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SO EXCITED!!!

Reminders that the ’90s were a thing

"The Place We Live" is available for a Jessie Spano-level binge on Comedy Crib.

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GIFs via Giphy

Unless you stopped paying attention to the world at large in 1989, you are of course aware that the ’90s are having their pop cultural second coming. Nobody is more acutely aware of this than Dara Katz and Betsy Kenney, two comedians who met doing improv comedy and have just made their Comedy Crib debut with the hilarious ’90s TV throwback series, The Place We Live.

IFC: How would you describe “The Place We Live” to a fancy network executive you just met in an elevator?

Dara: It’s everything you loved–or loved to hate—from Melrose Place and 90210 but condensed to five minutes, funny (on purpose) and totally absurd.

IFC: How would you describe “The Place We Live” to a drunk friend of a friend you met in a bar?

Betsy: “Hey Todd, why don’t you have a sip of water. Also, I think you’ll love The Place We Live because everyone has issues…just like you, Todd.”

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IFC: When you were living through the ’90s, did you think it was television’s golden age or the pop culture apocalypse?


Betsy: I wasn’t sure I knew what it was, I just knew I loved it!


Dara: Same. Was just happy that my parents let me watch. But looking back, the ’90s honored The Teen. And for that, it’s the golden age of pop culture. 

IFC: Which ’90s shows did you mine for the series, and why?

Betsy: Melrose and 90210 for the most part. If you watch an episode of either of those shows you’ll see they’re a comedic gold mine. In one single episode, they cover serious crimes, drug problems, sex and working in a law firm and/or gallery, all while being young, hot and skinny.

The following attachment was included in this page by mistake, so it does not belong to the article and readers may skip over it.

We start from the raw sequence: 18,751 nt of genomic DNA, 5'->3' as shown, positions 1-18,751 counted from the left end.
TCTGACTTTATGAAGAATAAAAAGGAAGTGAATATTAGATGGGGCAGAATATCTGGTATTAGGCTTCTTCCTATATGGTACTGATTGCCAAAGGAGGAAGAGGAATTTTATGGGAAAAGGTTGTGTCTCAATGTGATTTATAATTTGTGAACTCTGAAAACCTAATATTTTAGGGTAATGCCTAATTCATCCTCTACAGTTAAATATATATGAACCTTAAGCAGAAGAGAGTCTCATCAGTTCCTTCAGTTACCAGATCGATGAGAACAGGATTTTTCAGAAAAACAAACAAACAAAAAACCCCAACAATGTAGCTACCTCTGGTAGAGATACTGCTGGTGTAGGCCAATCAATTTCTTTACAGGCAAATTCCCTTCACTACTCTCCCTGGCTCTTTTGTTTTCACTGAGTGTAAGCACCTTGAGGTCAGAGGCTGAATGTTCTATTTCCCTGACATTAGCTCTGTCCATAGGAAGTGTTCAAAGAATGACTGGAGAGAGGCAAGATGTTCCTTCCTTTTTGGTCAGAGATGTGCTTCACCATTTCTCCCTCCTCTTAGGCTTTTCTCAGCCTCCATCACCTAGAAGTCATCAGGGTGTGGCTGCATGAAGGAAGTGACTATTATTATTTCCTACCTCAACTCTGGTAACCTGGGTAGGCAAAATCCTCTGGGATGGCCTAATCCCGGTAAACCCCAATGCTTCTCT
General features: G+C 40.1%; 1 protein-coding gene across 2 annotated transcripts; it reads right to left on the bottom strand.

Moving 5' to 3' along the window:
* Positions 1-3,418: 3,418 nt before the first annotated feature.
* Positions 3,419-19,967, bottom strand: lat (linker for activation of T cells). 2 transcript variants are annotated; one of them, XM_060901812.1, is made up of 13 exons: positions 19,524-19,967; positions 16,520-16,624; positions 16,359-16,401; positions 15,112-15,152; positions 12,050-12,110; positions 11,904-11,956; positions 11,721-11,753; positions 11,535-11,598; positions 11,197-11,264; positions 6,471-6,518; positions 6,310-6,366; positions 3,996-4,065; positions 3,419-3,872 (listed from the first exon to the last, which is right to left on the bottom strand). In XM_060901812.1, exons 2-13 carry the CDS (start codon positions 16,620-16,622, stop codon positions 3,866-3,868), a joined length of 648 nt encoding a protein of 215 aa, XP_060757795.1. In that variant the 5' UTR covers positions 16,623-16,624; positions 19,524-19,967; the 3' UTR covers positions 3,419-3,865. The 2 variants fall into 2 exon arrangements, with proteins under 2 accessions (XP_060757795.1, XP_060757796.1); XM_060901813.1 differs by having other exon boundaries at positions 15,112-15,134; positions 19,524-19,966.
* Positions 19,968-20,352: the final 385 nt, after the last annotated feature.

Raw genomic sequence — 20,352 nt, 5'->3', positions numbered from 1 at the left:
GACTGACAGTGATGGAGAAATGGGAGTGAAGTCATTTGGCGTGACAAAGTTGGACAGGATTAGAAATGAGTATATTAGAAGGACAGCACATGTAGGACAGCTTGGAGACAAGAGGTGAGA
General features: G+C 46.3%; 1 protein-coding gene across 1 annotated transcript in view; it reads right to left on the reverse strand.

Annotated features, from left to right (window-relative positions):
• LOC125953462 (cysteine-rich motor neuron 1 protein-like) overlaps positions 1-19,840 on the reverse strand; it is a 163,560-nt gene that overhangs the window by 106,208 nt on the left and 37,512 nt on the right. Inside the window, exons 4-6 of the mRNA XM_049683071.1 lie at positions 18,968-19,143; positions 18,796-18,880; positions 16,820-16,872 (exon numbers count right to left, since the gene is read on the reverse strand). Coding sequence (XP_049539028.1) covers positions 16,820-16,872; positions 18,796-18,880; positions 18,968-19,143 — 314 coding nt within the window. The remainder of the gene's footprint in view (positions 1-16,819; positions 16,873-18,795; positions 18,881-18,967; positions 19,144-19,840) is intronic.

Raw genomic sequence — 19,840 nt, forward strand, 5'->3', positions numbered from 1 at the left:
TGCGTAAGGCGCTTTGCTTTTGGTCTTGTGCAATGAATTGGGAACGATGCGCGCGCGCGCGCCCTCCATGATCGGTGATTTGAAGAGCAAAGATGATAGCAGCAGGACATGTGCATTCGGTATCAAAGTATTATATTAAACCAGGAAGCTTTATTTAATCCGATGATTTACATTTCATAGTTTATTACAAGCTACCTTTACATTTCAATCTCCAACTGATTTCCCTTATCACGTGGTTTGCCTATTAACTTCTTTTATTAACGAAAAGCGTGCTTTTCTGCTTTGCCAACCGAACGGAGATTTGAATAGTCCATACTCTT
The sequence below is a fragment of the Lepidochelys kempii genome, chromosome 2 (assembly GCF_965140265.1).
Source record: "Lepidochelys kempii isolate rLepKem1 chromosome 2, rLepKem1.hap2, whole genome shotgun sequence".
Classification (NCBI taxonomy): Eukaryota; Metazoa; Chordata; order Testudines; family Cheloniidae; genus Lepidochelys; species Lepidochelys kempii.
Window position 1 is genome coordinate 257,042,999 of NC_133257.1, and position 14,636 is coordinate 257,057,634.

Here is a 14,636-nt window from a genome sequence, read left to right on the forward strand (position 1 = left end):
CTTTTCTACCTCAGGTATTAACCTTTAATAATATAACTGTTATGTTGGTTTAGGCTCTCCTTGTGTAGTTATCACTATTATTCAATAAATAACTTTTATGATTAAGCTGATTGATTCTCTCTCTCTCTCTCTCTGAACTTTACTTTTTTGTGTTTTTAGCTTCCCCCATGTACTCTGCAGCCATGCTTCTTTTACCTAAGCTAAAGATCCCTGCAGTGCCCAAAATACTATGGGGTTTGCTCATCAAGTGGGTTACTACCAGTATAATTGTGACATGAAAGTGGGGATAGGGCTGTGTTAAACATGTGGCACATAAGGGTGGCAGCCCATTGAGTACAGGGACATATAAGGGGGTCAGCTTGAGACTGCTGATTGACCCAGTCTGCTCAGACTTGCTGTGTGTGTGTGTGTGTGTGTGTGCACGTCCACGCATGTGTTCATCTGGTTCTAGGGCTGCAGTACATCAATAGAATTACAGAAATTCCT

Dara: And almost any series we were watching in the ’90s, Full House, Saved By the Bell, My So Called Life has very similar themes, archetypes and really stupid-intense drama. We took from a lot of places. 

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IFC: How would you describe each of the show’s characters in terms of their ’90s TV stereotype?

Dara: Autumn (Sunita Mani) is the femme fatale. Robin (Dara Katz) is the book worm (because she wears glasses). Candace (Betsy Kenney) is Corey’s twin and gives great advice and has really great hair. Corey (Casey Jost) is the boy next door/popular guy. Candace and Corey’s parents decided to live in a car so the gang can live in their house. 
Lee (Jonathan Braylock) is the jock.

IFC: Why do you think the world is ready for this series?

Dara: Because everyone’s feeling major ’90s nostalgia right now, and this is that, on steroids while also being a totally new, silly thing.

Delight in the whole season of The Place We Live right now on IFC’s Comedy Crib. It’ll take you back in all the right ways.

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New Nasty

Whips, Chains and Hand Sanitizer

Turn On The Full Season Of Neurotica At IFC's Comedy Crib

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Jenny Jaffe has a lot going on: She’s writing for Disney’s upcoming Big Hero 6: The Series, developing comedy projects with pals at Devastator Press, and she’s straddling the line between S&M and OCD as the creator and star of the sexyish new series Neurotica, which has just made its debut on IFC’s Comedy Crib. Jenny gave us some extremely intimate insight into what makes Neurotica (safely) sizzle…

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IFC: How would you describe Neurotica to a fancy network executive you met in an elevator?

Jenny: Neurotica is about a plucky Dominatrix with OCD trying to save her small-town dungeon.

IFC: How would you describe Neurotica to a drunk friend of a friend you met in a bar?